• CHAPTER 9 Lew Hunter’s Worldwide Screenwriting 434
      (pp. 134-140)

      “What right does a donkey ex-farm boy from Guide Rock, Nebraska, have teaching screenwriting in Israel,” says moi to myself in 1983. My more assured voice replies, “Well, he has master’s degrees from Northwestern and UCLA and will be granted a doctor of letters. He has seventeen aggregate years as a creative executive at CBS, NBC, ABC, Disney, and Hanna-Barbera. He has been a card-carrying Writers Guild of America professional screenwriter for fourteen years, and, oh yes, during those years he had a heavy and/or light hand in developing over five thousand hours of television episodes, miniseries, and movies.” “Well,...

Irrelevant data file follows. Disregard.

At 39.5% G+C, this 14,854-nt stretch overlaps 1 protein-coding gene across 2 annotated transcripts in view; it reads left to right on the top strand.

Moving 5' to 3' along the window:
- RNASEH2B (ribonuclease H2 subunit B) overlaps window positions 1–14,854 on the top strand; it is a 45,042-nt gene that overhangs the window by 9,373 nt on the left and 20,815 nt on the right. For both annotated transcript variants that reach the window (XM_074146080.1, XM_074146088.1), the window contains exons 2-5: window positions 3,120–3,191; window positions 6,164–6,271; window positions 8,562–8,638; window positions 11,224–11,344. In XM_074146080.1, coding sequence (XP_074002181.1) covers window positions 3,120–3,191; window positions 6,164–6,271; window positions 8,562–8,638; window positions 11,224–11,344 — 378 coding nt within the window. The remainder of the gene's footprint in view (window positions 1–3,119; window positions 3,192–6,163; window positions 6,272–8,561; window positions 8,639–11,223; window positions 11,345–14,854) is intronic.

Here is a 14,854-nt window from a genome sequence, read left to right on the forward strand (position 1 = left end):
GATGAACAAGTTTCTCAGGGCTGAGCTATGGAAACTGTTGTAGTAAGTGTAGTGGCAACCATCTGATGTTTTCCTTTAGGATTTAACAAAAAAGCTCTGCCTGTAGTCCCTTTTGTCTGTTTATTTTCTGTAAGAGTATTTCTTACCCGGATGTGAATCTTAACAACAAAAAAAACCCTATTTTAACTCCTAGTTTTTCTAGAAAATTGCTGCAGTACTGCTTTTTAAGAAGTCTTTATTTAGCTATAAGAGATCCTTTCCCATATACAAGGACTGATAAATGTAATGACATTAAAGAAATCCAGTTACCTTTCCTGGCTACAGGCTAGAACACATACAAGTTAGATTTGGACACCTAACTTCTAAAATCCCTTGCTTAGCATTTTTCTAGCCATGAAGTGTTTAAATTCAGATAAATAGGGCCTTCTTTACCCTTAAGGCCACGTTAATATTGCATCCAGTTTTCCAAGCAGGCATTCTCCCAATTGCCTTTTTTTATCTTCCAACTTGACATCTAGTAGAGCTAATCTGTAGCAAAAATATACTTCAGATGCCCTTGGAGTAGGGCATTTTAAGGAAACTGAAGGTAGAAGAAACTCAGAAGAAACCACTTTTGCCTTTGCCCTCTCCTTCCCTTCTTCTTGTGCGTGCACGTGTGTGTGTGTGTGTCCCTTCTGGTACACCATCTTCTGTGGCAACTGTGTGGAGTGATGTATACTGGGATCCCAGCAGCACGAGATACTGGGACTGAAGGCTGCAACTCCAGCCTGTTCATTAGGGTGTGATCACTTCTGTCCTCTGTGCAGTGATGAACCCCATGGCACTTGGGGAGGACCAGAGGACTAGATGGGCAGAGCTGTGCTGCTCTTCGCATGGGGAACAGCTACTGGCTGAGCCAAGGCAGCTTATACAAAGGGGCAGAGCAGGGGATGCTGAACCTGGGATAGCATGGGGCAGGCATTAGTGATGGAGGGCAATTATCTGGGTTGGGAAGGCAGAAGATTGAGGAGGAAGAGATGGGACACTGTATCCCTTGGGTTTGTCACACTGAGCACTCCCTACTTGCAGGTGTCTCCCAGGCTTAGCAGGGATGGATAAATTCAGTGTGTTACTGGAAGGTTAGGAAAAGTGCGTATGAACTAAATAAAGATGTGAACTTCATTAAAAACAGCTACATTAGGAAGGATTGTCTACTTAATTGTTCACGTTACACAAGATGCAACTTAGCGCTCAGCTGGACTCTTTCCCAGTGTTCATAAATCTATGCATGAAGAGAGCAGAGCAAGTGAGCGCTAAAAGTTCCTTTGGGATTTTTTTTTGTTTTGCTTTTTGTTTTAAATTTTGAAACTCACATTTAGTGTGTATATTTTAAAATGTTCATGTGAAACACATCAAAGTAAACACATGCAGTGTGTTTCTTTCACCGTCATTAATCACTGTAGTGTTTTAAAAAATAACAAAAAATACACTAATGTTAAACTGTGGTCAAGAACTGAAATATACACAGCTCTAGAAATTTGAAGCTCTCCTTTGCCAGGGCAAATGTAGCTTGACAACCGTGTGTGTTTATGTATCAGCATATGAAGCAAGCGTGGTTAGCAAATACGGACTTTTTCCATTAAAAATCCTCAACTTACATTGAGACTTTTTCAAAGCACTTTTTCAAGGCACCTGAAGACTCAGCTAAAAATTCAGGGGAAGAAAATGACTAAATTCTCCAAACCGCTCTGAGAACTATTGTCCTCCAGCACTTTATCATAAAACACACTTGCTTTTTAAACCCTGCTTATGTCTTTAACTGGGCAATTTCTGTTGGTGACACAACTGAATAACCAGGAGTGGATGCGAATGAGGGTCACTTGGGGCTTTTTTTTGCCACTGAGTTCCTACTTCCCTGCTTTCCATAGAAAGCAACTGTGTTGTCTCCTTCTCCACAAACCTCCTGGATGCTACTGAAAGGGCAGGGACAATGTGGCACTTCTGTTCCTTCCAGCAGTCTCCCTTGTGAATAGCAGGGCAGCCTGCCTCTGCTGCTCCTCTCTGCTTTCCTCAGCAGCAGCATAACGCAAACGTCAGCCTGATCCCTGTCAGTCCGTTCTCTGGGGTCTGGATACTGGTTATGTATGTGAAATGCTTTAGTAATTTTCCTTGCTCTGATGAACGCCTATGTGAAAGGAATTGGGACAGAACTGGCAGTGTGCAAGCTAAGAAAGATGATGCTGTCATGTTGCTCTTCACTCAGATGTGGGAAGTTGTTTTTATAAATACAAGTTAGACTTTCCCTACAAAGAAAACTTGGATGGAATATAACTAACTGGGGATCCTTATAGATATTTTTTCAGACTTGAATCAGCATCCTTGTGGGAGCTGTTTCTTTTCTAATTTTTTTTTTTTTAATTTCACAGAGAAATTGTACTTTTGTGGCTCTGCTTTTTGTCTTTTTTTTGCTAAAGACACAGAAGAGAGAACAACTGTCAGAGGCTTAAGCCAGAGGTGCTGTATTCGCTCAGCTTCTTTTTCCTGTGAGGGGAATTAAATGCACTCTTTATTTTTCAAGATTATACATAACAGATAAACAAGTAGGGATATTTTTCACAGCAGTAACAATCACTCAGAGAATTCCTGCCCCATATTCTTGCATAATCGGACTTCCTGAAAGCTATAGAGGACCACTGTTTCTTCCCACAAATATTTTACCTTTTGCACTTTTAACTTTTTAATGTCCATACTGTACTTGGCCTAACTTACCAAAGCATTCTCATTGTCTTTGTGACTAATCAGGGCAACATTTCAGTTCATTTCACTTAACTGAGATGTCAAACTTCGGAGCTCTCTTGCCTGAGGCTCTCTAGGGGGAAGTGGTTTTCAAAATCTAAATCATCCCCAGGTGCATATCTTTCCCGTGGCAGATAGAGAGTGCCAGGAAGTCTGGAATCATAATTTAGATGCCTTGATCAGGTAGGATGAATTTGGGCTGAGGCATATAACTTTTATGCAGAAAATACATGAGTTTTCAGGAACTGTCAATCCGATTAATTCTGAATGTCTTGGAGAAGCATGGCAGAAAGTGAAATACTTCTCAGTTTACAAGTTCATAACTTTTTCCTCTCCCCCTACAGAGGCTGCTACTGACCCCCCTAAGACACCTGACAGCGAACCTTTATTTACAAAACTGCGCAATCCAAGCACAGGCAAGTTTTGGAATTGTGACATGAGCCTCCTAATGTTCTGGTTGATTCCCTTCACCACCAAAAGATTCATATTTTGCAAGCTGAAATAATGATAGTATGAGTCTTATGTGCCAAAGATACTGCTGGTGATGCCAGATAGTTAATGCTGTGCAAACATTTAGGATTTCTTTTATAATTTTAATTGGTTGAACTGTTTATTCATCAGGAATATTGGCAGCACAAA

• CHAPTER 10 Building a Screenplay: A Five-Act Paradigm, or, What Syd Field Didn’t Tell You
      (pp. 141-151)

      As a non-Hollywood writer and director, I ask screenwriters around the world to join me and look at the original three-act paradigm put forward by Syd Field in his bookScreenplay(11):

      This paradigm received a lot of praise and became a de facto standard in Hollywood. But it has also faced harsh criticism for its oversimplicity and failure to accommodate the sophisticated demands of modern filmmaking. Indeed, looking at this paradigm as a sort of “painting hanging on the wall” one may ask some tough questions:

      We’re already thirty minutes into the film—is it still the beginning, as...

    • CHAPTER 11 “I Want Movies to Surprise, Stimulate, and Shock Audiences”: An Interview with Terry Gilliam
      (pp. 152-158)